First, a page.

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This happened to be my first read from Maggie Stiefvater and also my first read about equestrian creatures. Simply put, it was about deadly horses and equally deadly horse racing of which did not fall short on giving us an epic and beautiful storyline.

 

To discuss it more in detail, however, the book is much more than horses and horse racing, as opposed to what the title may lead us to believe. I found that it goes much deeper than that: it’s about being connected with your roots, embracing it, and loving it. The two main characters, Sean Kendrick and Puck Connoly, perfectly exhibit this. Judging from what you may read in the book, there is nothing more that these two will love than being with their horses and staying in the island that has watched them grow, Thisby. I especially like how much they love the horses and the island so much that it’s almost impossible for a reader not to feel the same way. I may be speaking for myself – But then again, maybe not. 😉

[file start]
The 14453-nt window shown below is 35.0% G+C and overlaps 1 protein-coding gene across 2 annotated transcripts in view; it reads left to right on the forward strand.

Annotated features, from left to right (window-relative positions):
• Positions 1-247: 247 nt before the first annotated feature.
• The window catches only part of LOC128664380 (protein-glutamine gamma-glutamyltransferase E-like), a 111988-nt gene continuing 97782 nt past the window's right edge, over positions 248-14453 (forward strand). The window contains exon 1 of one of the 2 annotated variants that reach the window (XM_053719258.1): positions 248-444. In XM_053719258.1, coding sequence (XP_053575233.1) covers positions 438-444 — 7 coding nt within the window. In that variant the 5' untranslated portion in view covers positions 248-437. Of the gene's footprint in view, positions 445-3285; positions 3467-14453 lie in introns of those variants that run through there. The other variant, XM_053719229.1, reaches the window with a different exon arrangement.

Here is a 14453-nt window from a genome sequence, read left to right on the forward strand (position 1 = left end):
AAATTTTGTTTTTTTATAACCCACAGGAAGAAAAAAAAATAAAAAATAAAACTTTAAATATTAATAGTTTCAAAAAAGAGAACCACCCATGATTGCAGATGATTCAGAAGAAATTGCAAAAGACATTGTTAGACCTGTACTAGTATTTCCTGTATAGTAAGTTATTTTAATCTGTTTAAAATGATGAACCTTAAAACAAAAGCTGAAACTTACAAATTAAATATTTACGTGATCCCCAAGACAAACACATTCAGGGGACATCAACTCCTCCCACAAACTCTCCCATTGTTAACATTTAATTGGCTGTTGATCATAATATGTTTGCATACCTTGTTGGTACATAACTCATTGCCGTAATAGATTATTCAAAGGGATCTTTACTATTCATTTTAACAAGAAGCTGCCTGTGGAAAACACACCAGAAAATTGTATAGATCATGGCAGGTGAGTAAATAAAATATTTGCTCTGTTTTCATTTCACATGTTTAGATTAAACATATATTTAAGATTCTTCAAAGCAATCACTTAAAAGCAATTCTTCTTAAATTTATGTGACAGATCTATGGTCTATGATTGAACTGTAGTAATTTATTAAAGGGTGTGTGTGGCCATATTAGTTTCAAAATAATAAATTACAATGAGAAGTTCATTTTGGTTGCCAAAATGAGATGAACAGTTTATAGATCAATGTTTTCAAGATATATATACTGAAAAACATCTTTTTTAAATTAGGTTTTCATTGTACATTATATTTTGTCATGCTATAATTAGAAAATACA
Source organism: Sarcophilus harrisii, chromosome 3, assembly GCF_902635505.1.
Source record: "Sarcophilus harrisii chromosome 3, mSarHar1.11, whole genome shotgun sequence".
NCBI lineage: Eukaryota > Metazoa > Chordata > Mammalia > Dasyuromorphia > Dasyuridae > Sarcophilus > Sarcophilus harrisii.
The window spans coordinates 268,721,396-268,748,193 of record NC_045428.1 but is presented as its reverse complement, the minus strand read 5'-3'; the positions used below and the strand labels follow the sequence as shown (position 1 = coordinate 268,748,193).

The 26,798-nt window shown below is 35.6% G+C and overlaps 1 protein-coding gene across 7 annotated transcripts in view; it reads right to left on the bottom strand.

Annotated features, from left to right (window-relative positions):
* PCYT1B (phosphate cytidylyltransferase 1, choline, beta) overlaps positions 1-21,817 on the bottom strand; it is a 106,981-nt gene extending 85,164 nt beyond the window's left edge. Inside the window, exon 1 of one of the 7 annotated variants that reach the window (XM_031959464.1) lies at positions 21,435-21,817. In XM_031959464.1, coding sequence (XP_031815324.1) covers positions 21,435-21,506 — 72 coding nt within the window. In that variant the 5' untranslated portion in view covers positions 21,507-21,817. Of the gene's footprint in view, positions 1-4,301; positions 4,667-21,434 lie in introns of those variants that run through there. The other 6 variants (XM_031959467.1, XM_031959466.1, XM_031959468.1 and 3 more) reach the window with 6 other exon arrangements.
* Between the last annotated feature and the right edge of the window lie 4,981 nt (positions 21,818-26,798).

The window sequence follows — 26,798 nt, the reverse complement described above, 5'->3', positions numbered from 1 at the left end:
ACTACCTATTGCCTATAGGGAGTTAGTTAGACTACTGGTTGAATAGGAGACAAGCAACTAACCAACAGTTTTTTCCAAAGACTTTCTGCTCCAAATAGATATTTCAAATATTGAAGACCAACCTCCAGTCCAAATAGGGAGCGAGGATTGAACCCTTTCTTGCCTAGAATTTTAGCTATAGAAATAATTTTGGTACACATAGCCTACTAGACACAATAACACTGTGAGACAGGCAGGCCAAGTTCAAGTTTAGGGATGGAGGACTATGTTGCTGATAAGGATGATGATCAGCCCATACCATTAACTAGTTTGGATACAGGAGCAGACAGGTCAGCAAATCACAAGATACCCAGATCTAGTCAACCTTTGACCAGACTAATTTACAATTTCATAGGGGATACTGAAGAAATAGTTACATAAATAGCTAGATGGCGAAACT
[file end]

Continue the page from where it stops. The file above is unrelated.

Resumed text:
Despite being a book the Fanboy Book Club has picked, I am thoroughly pleased having read some undertones of feminism in the text. It was shown in several scenes of which occur because the men competing in the Scorpio Races believe that the races are no place for a mere girl like Puck.

 
It was delineated very well in the story with Puck keeping her stand with letting her, girl, compete in the Scorpio Races despite practically everyone in the island telling her to quit and she showed that just because she’s a girl doesn’t mean her opportunities are limited. As I have always said, I feel quite frustrated with how society dictates that girls should only do girl things and boys should do boy things when both sexes are very much capable of doing anything if they set their mind to it.